EPA Reveals Plan to Clean Up Coal-Fired Power Plants

Washington, D.C. (March 21, 2011)


2010 Christmas Seal
EPA Administrator Lisa Jackson (center front) is joined by students from Amidon-Bowen Elementary School, in Washington, D.C. for the announcement of proposed rules to clean up toxic emissions from coal-fired power plants. Joining them are (back, left to right) Dr. Marion Burton, President of the American Academy of Pediatrics, American Lung Association CEO Charles Connor and Jonathan Truwit, MD of the American Thoracic Society.

On March 16, the U.S. Environmental Protection Agency announced its plan to clean up the nation’s biggest industrial source of toxic air pollution: coal-fired electric power plants. When it becomes final, the proposed cleanup will save thousands of lives and protect the health of millions, every year.  The Lung Association urges everyone to send a message to EPA to urge them to adopt this long-overdue cleanup.

How serious is the threat from toxic emissions from coal-fired power plants?  Recently, the American Lung Association released a report entitled, Toxic Air: The Case for Cleaning Up Coal-fired Power PlantsOur report took a hard look at the 84 different toxic substances that these coal-fired power plants emit and their impact on the air we breathe.  And what it found wasn’t pretty.

Coal-fired power plants emit 386,000 tons of hazardous air pollutants each year. Those pollutants include known toxins like mercury, arsenic, chromium, lead, formaldehyde, hydrogen chloride, hydrogen fluoride and dioxins. Very few of us can avoid these dangerous pollutants, because over 440 coal-burning power plants operate in 46 states across the country.
Breathing these toxins is hazardous to your health. Some of them cause cancer or birth defects. Others harm children’s brain development, cause asthma attacks, heart attacks and strokes. Some of these toxins can even kill.

The good news is that after the plants install the needed equipment—no later than 2016—approximately 17,000 lives will be saved each year. According to the EPA, every year, compliance to this rule will also prevent approximately:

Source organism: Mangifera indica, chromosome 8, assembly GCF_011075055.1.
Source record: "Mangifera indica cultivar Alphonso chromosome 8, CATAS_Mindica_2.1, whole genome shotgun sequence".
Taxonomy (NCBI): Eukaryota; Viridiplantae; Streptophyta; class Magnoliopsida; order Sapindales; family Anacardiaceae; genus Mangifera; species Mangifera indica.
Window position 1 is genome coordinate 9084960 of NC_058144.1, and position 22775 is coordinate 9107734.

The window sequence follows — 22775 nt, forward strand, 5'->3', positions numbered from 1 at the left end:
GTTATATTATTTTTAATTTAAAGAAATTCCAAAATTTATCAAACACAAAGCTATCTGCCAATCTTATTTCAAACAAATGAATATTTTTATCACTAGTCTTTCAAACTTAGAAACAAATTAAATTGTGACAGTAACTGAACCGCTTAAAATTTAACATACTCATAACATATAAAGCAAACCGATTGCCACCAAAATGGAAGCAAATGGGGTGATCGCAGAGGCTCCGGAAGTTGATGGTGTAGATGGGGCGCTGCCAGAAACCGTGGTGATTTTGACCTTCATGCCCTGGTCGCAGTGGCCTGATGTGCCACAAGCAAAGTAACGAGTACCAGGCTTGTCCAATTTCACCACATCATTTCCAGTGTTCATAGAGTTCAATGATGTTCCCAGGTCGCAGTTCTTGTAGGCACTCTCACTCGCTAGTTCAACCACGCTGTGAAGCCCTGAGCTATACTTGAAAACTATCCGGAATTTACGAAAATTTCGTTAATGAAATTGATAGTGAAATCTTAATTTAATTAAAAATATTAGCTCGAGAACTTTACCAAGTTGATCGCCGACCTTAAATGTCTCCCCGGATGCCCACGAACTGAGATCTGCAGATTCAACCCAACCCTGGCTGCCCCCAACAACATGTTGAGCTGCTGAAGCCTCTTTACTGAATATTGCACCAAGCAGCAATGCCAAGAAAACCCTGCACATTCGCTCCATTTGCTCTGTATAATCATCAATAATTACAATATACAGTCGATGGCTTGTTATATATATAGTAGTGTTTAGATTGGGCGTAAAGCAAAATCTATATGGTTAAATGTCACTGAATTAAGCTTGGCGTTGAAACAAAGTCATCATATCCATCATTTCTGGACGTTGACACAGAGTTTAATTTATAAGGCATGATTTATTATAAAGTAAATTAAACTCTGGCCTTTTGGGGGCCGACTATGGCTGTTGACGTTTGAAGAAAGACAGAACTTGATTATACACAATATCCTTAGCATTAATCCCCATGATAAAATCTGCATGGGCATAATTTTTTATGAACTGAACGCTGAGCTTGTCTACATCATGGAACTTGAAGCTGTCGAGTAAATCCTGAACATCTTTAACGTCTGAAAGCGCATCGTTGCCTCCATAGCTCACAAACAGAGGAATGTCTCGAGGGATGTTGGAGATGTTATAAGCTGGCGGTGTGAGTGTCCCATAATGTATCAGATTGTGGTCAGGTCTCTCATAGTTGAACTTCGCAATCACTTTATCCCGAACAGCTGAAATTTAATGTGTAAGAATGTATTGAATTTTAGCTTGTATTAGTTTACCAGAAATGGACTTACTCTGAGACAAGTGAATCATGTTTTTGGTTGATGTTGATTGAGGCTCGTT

• 10,000 heart attacks;
  • 110,000 asthma attacks;
  • 11,800 hospitalizations and emergency room visits

More good news is that the technology to clean up these emissions exists, and this lifesaving equipment is already in place in many plants. The American Lung Association recommends that the remaining plants put this cleanup equipment in place now to begin saving lives as soon as possible.  

Although cleanup of toxic air pollution from these plants was mandated by amendments made to the Clean Air Act in 1990, big polluters have delayed compliance for more than 20 years. This proposal is the first step in closing this 20-year loophole that has left dangerous pollution from these plants essentially unregulated.

We applaud EPA’s proposal, but it is still just a proposal. The real challenge is to get it approved and start saving lives. Final emission standards for coal-fired power plants will not be approved until November.  We are counting on EPA and the power industry to put these standards in place to protect all Americans from the health risks imposed by these dangerous pollutants once and for all.

Join us and send a message to EPA to urge them to adopt a strong final rule.   You can learn more about how the Clean Air Act saves lives here.  Want to do more?  Sign a letter to support clean and healthy air here.